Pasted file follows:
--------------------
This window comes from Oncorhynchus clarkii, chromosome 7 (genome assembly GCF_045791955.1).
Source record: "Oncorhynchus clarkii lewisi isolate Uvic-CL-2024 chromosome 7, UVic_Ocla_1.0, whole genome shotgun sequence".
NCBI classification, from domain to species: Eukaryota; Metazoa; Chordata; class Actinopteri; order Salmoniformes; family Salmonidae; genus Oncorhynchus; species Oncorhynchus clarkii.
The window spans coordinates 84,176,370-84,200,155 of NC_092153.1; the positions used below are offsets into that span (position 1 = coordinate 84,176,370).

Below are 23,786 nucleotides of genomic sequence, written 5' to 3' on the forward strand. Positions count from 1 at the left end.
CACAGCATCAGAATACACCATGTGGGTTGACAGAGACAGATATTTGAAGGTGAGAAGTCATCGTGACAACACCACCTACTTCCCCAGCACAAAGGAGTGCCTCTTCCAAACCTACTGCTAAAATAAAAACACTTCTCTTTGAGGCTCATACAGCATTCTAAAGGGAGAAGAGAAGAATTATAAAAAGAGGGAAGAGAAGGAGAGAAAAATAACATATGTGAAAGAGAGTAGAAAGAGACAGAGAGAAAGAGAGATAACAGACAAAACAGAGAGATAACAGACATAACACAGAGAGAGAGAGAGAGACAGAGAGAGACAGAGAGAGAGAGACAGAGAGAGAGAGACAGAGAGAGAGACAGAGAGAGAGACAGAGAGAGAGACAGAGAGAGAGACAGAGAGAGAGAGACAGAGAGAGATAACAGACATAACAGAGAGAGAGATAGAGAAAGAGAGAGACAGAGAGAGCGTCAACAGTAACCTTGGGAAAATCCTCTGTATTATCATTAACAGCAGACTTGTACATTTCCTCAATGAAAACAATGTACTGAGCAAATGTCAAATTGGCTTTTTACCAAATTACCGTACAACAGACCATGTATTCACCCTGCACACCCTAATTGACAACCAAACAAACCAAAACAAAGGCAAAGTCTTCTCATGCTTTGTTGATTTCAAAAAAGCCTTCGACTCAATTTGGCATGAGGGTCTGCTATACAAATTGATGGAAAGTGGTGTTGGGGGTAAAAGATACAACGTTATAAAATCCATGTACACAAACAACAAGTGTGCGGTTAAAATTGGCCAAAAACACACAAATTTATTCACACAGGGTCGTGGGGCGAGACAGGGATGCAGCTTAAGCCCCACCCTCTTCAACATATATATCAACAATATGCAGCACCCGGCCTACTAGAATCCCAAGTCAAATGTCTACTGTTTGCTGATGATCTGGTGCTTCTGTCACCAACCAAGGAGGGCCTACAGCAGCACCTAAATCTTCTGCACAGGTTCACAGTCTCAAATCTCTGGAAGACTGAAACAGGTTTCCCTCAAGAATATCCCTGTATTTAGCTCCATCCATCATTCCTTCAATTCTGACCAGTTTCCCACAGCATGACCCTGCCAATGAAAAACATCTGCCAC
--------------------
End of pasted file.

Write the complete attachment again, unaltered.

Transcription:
This window comes from Oncorhynchus clarkii, chromosome 7 (genome assembly GCF_045791955.1).
Source record: "Oncorhynchus clarkii lewisi isolate Uvic-CL-2024 chromosome 7, UVic_Ocla_1.0, whole genome shotgun sequence".
NCBI classification, from domain to species: Eukaryota; Metazoa; Chordata; class Actinopteri; order Salmoniformes; family Salmonidae; genus Oncorhynchus; species Oncorhynchus clarkii.
The window spans coordinates 84,176,370-84,200,155 of NC_092153.1; the positions used below are offsets into that span (position 1 = coordinate 84,176,370).

Below are 23,786 nucleotides of genomic sequence, written 5' to 3' on the forward strand. Positions count from 1 at the left end.
CACAGCATCAGAATACACCATGTGGGTTGACAGAGACAGATATTTGAAGGTGAGAAGTCATCGTGACAACACCACCTACTTCCCCAGCACAAAGGAGTGCCTCTTCCAAACCTACTGCTAAAATAAAAACACTTCTCTTTGAGGCTCATACAGCATTCTAAAGGGAGAAGAGAAGAATTATAAAAAGAGGGAAGAGAAGGAGAGAAAAATAACATATGTGAAAGAGAGTAGAAAGAGACAGAGAGAAAGAGAGATAACAGACAAAACAGAGAGATAACAGACATAACACAGAGAGAGAGAGAGAGACAGAGAGAGACAGAGAGAGAGAGACAGAGAGAGAGAGACAGAGAGAGAGACAGAGAGAGAGACAGAGAGAGAGACAGAGAGAGAGACAGAGAGAGAGAGACAGAGAGAGATAACAGACATAACAGAGAGAGAGATAGAGAAAGAGAGAGACAGAGAGAGCGTCAACAGTAACCTTGGGAAAATCCTCTGTATTATCATTAACAGCAGACTTGTACATTTCCTCAATGAAAACAATGTACTGAGCAAATGTCAAATTGGCTTTTTACCAAATTACCGTACAACAGACCATGTATTCACCCTGCACACCCTAATTGACAACCAAACAAACCAAAACAAAGGCAAAGTCTTCTCATGCTTTGTTGATTTCAAAAAAGCCTTCGACTCAATTTGGCATGAGGGTCTGCTATACAAATTGATGGAAAGTGGTGTTGGGGGTAAAAGATACAACGTTATAAAATCCATGTACACAAACAACAAGTGTGCGGTTAAAATTGGCCAAAAACACACAAATTTATTCACACAGGGTCGTGGGGCGAGACAGGGATGCAGCTTAAGCCCCACCCTCTTCAACATATATATCAACAATATGCAGCACCCGGCCTACTAGAATCCCAAGTCAAATGTCTACTGTTTGCTGATGATCTGGTGCTTCTGTCACCAACCAAGGAGGGCCTACAGCAGCACCTAAATCTTCTGCACAGGTTCACAGTCTCAAATCTCTGGAAGACTGAAACAGGTTTCCCTCAAGAATATCCCTGTATTTAGCTCCATCCATCATTCCTTCAATTCTGACCAGTTTCCCACAGCATGACCCTGCCAATGAAAAACATCTGCCAC